Not winning the space race. You can forgive the CX-9 for not being the biggest seven-seater on the market when you consider two things. To begin with, this is Mazda’s largest ever car, so a degree of trial-and-error is only to be expected. Secondly, as we explain below, its swoopy body is attractive but hardly optimized for third-row adults. The Toyota Sequoia offers far more space, albeit at the expense of looking decidedly ungainly. There are no such pseudo-truck pretensions with this svelte SUV.

Inside, front-row occupants are impressively catered for, with firmly-bolstered seats including heated and cooled leather on higher trims. The reclining middle bench isn’t too bad either, but accessing the third row is almost as claustrophobic as actually sitting in it. Don’t think you’ll fit much in the back, either; at 14.4 cu ft behind the third-row seats, it’s pretty cramped.

Quality permeates everything. Wherever you sit in the CX-9’s cabin, it’s clear that this is a quality product. Mazda has spent over a century refining its build quality to meticulous levels, and you’ll look long and hard for rattles or squeaks. Everything has symmetrical fit lines, soft-touch fabrics, and that intangible yet appealing sense of quality – the kind Volkswagen used to deliver before they took their eye off the ball.

Assuming you avoid the third-row seats, the CX-9 is a pleasant place to be. The dashboard is minimalist and practical, with upper trims sporting soft leather and wooden trim. It looks tasteful and elegant from the outside as well, with an assertive front grille and Mercedes-style sloping rear. There’s a fluidity to the design even at a standstill, evoking design elements from smaller models like the Mazda3 and CX-5. Indeed, it’s high praise to say that this lithe SUV doesn’t really look like a seven-seater from any angle, despite its high second-row doors and roofline. Mazda also offers some outstanding paint colors, which lift the shape even further.

Drives like a car. It’s impressive that the CX-9 doesn’t look like a seven-seat SUV, and it doesn’t drive like one, either. Mazdas generally offer an involving drive nowadays, and the responsive, communicative steering found on smaller models has percolated into the CX-9. It’s genuinely fun to hustle this car through a sweeping series of bends, and it won’t punish your spine, either. The ride is comfortable and composed, avoiding vertical bounce particularly well, while standard all-wheel drive ensures impressive grip. We’d recommend sticking with the smaller 18-inch wheels since the alternative is 20s, which stiffens the ride and generate more road noise without significantly improving the already impressive road-holding. Gas mileage of 20 MPG city and 26 highway is unremarkable but acceptable.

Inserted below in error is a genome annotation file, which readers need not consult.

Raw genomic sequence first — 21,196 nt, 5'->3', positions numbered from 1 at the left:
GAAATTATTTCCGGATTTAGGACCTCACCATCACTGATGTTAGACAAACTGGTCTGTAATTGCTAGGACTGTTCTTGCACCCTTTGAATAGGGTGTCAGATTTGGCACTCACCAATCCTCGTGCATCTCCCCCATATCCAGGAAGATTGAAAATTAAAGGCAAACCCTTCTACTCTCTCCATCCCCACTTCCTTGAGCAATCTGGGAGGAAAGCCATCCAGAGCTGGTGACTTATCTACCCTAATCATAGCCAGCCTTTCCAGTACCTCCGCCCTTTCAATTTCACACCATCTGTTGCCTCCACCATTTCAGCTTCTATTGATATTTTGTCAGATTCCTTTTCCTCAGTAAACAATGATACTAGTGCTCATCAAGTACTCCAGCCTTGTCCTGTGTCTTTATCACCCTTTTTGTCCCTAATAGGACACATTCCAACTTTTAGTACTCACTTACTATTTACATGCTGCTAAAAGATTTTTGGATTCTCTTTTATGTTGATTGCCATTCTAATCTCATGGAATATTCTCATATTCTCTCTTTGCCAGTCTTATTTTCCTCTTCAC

This car’s Achilles heel is the fairly lackluster performance delivered by a 2.5-liter turbocharged gas engine that feels like it generates less than 227 horsepower. There’s a degree of turbo lag; the six-speed automatic transmission is smooth but perhaps a gear short of being optimal; performance is relaxed rather than engaging. Passengers will probably thank you for a slow and steady journey, but you’ll struggle to make swift progress once you’re seven-up.

Packing a technological punch. Considering even the flagship model costs less than $50,000 and entry-level models can be yours for around $35,000, the CX-9 is impressively equipped. Our preferred Sport trim has a power-heated driver’s seat, a 10.3-inch smartphone-compatible infotainment system powered by a BMW iDrive-style control knob, and a keyless start. Touring has a 12-speaker Bose audio, wireless smartphone charging, and power for everything from the sunroof to the tailgate. However, the greatest luxuries are saved for flagship Signature trim – a panoramic sunroof, Nappa leather, and wooden trim are among its highlights.

Whichever CX-9 you choose, safety is outstanding. As well as all-wheel drive, standard features include blind-spot monitoring, adaptive radar-guided cruise control, and active lane control. The CX-9 scored five stars overall in NHTSA testing, while the IIHS gave every model a Top Safety Pick+ rating. There are few safer ways to transport half a dozen passengers.

Final thoughts. If you want to transport a large family around without advertising the fact, the CX-9 is a stylish SUV that looks good at rest or in motion. It’s impressively equipped and extremely safe, good to drive or be driven in, and assembled with bombproof build quality across both the cabin and mechanicals.

On the flipside, lethargic performance and cramped third-row seats might be major drawbacks for keen drivers or extended families. At least everyone will travel in comfort, even if takes them a bit longer than normal to reach their destination.

Check prices for the 2022 Mazda CX-9 »